My rating: 4 of 5 stars
This one is on the middle-grade side of the Ya book spectrum and a solid 3.5 read. I upgraded it somewhat for daring to give us a YA book without a love triangle and a dystopic setting where women have been reduced to brood stock. It's a fun read with a simple plot. Granted there is a bit of stretching your suspension of disbelief for this though.
Caw is a thirteen year old homeless boy and has been since he was five. He was in fact raised by crows in a park of Blackstone, the city he lives in (yeah right there is that suspension of disbelief taking a beating. Yes, later it becomes slightly more believable that a five year old could be raised by crows but still, it's a bit of a stretch.
Anyhow Caw can actually speak to his companion crows, Glum, Screech and Milky, the white, maybe-blind crow that almost never speaks. It opens with Caw scrounging for food in trash bins and nearly getting the crap kicked out of him by some older street toughs (which is where I have issues with the whole five year old part. Even with the help of the crows how does a five year old survive?). In the process he's saved by Crumb and Pip but Caw doesn't stick around long to thank them.
His home is a tree house 'nest' that he built in the park high up in the trees. He tends to venture out in the cover of night and shortly after being saved by Crumb, Caw goes back out and witnesses a jail break and along with his crows, manages to keep Jawbone, Scuttle and Mamba from kidnapping the warden's daughter, Lydia.
Lydia befriends Caw and tries to help him learn things like reading but she pushes too far too fast and of course her dad suspects Caw is involved with the escaped prisoners. He doesn't know it yet, but he actually is.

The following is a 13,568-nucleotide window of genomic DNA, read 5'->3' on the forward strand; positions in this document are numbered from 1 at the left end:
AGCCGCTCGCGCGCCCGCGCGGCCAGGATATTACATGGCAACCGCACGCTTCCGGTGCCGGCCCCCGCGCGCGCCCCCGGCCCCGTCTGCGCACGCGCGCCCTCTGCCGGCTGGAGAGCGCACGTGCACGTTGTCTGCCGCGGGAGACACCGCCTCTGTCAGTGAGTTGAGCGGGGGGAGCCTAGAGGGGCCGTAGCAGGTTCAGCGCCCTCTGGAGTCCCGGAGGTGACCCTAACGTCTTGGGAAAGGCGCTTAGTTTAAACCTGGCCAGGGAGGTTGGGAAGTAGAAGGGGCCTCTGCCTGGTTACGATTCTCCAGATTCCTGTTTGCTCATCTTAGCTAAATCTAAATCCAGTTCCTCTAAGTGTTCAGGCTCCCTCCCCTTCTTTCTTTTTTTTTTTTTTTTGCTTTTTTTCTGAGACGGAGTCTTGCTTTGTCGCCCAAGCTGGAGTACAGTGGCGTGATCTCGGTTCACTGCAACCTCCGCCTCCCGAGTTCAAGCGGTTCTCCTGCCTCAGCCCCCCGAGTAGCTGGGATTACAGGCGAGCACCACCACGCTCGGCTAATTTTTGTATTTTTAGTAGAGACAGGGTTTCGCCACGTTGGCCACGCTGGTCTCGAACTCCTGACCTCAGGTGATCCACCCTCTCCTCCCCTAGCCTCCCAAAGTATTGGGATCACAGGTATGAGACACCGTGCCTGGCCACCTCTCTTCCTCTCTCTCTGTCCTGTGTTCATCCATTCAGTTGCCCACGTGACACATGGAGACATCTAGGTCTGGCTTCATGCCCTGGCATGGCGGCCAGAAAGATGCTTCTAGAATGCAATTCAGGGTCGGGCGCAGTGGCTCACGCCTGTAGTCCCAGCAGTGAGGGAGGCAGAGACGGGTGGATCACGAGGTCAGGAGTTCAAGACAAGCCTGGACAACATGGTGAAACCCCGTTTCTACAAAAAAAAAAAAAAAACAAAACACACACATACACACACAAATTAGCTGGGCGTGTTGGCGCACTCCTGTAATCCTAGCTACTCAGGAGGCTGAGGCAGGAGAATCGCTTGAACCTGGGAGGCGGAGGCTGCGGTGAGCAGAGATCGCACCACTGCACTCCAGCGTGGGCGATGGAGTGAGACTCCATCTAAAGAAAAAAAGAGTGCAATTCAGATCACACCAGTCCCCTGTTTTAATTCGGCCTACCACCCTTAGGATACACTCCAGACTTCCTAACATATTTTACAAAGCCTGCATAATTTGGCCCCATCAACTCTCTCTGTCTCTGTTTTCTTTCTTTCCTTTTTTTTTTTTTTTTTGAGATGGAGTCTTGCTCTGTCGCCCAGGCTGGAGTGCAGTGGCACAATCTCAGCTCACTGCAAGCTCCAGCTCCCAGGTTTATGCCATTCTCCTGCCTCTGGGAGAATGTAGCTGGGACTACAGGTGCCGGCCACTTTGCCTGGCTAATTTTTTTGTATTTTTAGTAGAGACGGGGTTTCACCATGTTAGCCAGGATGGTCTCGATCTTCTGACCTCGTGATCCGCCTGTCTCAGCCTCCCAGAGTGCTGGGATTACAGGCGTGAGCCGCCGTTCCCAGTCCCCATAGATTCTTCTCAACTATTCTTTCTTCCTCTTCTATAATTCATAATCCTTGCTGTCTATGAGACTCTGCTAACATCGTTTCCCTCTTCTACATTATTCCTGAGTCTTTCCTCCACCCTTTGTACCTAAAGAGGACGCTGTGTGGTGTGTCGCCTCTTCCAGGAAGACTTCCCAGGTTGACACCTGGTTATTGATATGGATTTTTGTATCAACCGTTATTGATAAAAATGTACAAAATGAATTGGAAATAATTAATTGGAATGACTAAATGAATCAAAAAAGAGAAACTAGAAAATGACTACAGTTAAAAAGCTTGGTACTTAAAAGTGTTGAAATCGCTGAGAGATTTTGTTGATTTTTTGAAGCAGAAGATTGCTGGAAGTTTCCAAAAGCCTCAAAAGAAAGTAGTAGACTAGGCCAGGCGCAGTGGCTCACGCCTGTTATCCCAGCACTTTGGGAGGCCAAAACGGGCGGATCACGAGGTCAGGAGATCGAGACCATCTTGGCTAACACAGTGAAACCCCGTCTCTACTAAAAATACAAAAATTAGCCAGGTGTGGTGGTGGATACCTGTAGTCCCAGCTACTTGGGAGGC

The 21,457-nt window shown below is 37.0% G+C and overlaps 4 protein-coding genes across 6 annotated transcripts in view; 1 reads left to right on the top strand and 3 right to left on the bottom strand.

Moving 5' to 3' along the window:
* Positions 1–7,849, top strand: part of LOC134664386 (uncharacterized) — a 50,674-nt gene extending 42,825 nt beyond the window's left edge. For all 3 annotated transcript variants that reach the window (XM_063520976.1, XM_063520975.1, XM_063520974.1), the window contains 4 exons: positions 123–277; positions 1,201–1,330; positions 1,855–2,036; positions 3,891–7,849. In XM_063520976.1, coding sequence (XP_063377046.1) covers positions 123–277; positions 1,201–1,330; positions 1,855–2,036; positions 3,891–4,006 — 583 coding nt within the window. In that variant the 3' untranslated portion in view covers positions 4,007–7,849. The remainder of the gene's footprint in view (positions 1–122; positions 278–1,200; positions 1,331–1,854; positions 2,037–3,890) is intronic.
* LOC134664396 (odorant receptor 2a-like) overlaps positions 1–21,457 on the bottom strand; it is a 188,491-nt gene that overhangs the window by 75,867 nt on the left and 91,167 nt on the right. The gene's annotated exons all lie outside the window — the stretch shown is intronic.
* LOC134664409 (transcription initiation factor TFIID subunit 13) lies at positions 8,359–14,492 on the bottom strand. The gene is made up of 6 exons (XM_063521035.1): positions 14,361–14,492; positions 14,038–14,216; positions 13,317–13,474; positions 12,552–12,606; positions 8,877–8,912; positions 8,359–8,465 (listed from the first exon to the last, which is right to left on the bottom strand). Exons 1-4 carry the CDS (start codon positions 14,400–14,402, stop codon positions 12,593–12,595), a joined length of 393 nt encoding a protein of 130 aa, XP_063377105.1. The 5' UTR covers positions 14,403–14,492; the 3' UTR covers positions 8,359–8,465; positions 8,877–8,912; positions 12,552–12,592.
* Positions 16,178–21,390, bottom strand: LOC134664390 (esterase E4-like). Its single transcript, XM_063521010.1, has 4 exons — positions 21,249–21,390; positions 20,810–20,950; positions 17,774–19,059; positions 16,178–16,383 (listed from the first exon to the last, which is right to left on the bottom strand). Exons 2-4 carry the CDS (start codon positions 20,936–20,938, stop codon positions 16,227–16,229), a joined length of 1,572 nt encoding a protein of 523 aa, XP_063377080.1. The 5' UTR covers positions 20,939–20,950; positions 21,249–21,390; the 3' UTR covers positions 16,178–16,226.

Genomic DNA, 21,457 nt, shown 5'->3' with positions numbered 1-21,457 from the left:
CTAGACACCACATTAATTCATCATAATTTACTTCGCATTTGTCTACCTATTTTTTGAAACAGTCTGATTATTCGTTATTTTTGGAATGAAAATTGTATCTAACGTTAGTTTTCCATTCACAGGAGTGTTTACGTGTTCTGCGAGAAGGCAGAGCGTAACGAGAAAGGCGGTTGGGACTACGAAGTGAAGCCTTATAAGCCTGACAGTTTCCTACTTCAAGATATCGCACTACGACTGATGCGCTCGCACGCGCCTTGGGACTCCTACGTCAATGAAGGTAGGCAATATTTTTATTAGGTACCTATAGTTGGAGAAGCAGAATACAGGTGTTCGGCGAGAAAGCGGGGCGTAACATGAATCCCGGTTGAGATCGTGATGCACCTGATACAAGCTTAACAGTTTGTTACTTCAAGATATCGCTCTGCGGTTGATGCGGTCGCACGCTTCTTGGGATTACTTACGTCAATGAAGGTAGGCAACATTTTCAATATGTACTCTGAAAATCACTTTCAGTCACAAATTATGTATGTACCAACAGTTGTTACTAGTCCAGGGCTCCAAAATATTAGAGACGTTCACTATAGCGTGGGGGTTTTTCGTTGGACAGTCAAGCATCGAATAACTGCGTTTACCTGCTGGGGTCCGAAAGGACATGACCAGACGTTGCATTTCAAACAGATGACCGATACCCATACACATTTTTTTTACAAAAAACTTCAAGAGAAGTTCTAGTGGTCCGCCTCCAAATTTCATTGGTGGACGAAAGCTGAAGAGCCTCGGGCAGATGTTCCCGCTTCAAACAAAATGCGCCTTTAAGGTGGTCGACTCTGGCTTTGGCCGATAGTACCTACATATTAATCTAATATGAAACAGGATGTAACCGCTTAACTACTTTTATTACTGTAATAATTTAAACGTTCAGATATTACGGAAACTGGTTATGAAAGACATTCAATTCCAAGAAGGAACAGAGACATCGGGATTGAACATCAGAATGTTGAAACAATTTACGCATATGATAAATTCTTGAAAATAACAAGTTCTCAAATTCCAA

When he and Lydia are attacked again, Caw is confronted by Crumb again and learns that he is different. He's one of the titular ferals: humans who can talk to animals. And there's a bit of dark world building here. You only get this power once your parent, who was the animal talker before you dies. It explains Caw's reoccurring dream where his parents throw him out the window and crows fly off with him (and raise him).
Caw soon learns the truth about his parents and the Dark Summer when he was just a kid. The Spinning Man, a spider feral (because of course it is. Shudders) nearly killed all the ferals then and his followers, the escaped prisoners) are out to return him to power. Is Caw and Lydia there to stop them or unwittingly help them?
I really liked all the characters in this and for those with younger readers, this is on par with the earlier Percy Jackson and Harry Potter books in terms of being a 'clean read.' There's violence, yes, but not terribly graphic (though there is minor character death). I'm looking forward to where the series goes.
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